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BP PLC's (BP) U.S. shares popped above $40 on Wednesday for the first time since May after the oil giant said its "static kill" effort was successful.
The level was a psychologically important milestone for investors of the embattled company, whose shares traded under $27 in late June as the spill gushed millions of barrels of oil into the Gulf of Mexico. But, the jump in shares proved to be short-lived, with the stock falling 1.2% to $39.43 by early afternoon trading.
Investors were hesitant to get too excited about BP before the Macondo well is permanently plugged. Analysts are also responding with a cautious tone on the stock as BP and the government determine in the coming days how to permanently end the disaster.
"The right answer is to wait for relief well," Tudor Pickering told clients in a Wednesday note. BP plans to intersect a relief well at the bottom of Macondo, enabling the final cement job that would kill the source of the spill. The company is targeting mid-August for the relief well.
Sentiment toward BP improved in other markets. London shares closed 1.4% higher.
In the options market, there was nearly twice as much volume in calls as in puts, according to Track Data. Calls are considered bullish because they convey the right to buy shares, while puts convey the right to sell shares. Meanwhile, the annual cost of buying protection against default on $10 million in BP debt over a five-year period fell to $260,000, from $307,000 on Tuesday, according to Markit.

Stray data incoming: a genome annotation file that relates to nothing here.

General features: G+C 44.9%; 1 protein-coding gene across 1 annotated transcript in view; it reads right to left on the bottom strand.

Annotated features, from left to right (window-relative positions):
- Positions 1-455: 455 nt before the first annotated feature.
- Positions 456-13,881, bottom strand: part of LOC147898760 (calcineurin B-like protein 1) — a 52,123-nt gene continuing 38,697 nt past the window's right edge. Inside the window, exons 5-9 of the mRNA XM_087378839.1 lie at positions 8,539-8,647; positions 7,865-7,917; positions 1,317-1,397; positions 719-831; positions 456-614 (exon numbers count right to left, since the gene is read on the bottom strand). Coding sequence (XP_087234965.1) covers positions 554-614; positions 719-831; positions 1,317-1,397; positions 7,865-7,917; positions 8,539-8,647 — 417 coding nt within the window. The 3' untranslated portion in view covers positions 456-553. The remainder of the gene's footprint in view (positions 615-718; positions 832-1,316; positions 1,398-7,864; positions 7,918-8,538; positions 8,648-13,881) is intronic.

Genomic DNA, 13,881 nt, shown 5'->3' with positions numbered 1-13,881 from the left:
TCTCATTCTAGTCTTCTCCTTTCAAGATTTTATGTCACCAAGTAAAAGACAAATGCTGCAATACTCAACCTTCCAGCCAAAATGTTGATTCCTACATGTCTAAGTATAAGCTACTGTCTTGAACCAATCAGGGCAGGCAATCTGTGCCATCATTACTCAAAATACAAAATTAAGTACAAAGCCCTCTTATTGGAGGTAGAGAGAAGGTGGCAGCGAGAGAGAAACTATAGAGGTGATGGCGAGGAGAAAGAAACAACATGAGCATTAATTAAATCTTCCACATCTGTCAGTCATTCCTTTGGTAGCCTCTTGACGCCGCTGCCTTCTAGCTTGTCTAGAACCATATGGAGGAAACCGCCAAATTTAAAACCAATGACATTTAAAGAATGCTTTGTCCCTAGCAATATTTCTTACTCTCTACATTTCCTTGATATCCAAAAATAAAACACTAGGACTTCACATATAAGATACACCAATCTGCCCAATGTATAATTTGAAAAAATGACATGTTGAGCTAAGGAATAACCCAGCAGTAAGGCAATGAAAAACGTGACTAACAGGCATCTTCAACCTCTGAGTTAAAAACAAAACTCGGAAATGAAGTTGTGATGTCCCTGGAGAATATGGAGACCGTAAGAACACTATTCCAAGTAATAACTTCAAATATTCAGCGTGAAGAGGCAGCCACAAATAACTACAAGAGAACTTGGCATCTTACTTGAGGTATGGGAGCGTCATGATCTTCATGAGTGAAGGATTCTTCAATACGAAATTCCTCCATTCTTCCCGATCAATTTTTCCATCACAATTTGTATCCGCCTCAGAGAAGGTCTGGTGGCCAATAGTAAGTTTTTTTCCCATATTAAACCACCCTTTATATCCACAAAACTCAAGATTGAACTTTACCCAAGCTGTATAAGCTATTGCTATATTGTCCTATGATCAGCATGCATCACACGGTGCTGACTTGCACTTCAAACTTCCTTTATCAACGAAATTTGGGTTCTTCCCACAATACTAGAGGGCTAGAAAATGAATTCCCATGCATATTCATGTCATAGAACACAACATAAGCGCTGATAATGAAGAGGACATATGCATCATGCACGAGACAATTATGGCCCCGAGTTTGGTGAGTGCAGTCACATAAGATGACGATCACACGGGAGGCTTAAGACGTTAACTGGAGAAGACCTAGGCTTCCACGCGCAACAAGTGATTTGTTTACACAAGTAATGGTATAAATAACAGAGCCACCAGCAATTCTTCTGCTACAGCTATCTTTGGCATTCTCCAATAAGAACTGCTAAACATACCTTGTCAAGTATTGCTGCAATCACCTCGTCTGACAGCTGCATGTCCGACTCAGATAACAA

Oswald Clint, an analyst for BernsteinResearch, told clients that he believes the stock is "now fairly valued." He listed factors including "the uncertainty surrounding the final cost of the spill and the less easily quantifiable damage to BP's brand ... there does remain the potential for some upside in the near term, however, as the leak is finally capped."
But, once the well is permanently plugged, that could launch BP shares significantly higher, according to J.P. Morgan Cazenove. The firm said in a report that shares have a potential upside of 20%, with a successful relief well among near-term triggers to boost the stock.
-By Donna Kardos Yesalavich, Dow Jones Newswires; 212-416-2188; firstname.lastname@example.org